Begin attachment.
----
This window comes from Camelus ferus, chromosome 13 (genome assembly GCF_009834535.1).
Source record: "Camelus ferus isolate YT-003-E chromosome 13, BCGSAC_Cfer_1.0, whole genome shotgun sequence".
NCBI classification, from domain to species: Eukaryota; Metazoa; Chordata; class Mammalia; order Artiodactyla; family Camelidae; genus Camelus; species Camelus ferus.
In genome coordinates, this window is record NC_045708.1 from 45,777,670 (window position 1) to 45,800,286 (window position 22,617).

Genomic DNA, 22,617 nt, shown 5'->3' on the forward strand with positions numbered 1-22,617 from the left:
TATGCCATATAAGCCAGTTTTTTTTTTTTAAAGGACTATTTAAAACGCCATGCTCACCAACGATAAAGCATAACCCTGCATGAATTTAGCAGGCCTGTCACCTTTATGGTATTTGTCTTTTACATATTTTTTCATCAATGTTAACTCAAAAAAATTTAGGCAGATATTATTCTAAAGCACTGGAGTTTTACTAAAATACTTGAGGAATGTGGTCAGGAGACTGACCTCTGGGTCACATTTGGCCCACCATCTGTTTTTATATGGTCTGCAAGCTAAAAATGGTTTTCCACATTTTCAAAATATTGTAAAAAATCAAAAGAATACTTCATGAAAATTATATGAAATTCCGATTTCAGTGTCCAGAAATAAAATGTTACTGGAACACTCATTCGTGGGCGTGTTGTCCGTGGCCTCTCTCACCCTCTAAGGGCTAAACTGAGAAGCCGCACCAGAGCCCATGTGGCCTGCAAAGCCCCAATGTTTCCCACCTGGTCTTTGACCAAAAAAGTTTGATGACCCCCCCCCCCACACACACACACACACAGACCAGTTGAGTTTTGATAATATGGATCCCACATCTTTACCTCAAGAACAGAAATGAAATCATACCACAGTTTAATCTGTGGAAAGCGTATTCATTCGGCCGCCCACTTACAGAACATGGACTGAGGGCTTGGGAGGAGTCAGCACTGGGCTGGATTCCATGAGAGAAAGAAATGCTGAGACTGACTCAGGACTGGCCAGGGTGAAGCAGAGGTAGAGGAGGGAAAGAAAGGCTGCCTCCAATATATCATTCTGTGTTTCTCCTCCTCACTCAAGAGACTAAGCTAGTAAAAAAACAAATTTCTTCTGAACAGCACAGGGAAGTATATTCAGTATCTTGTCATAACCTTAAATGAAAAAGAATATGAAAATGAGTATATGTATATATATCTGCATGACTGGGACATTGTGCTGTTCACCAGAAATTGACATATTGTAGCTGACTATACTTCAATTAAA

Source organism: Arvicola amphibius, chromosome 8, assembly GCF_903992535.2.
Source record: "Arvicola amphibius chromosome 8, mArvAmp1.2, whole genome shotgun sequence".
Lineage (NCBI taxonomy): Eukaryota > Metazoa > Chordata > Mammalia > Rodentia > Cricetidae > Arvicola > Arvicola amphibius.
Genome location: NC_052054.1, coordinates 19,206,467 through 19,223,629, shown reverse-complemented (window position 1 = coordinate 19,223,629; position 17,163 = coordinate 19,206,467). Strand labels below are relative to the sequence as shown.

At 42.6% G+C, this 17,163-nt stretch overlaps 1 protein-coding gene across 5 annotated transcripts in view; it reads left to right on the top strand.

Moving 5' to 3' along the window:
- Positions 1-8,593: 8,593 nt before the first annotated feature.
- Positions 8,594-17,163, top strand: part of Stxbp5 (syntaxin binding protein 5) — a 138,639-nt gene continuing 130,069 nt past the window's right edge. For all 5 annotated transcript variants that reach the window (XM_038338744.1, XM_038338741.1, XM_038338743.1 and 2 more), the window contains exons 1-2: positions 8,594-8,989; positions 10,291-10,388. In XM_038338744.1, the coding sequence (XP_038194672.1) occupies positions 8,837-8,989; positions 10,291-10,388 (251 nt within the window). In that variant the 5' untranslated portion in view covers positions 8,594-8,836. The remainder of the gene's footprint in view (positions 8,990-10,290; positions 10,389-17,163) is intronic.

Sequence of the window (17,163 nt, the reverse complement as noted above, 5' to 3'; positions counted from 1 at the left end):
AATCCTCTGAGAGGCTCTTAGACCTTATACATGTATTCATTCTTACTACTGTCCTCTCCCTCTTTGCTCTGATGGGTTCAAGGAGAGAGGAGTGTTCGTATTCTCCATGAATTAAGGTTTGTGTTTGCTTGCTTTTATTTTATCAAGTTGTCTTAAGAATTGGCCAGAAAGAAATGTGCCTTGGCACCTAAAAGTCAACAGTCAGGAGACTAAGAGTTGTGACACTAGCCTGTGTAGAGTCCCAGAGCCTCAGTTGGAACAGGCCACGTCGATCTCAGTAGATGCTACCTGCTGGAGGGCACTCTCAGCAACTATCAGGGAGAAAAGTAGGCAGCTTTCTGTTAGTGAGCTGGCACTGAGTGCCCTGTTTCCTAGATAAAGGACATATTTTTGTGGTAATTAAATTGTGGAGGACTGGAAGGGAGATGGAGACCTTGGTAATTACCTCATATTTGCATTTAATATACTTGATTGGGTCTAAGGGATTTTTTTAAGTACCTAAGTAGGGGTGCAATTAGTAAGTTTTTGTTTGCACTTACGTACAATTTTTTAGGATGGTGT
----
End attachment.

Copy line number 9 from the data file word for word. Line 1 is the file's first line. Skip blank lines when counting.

Lineage (NCBI taxonomy): Eukaryota > Metazoa > Chordata > Mammalia > Rodentia > Cricetidae > Arvicola > Arvicola amphibius.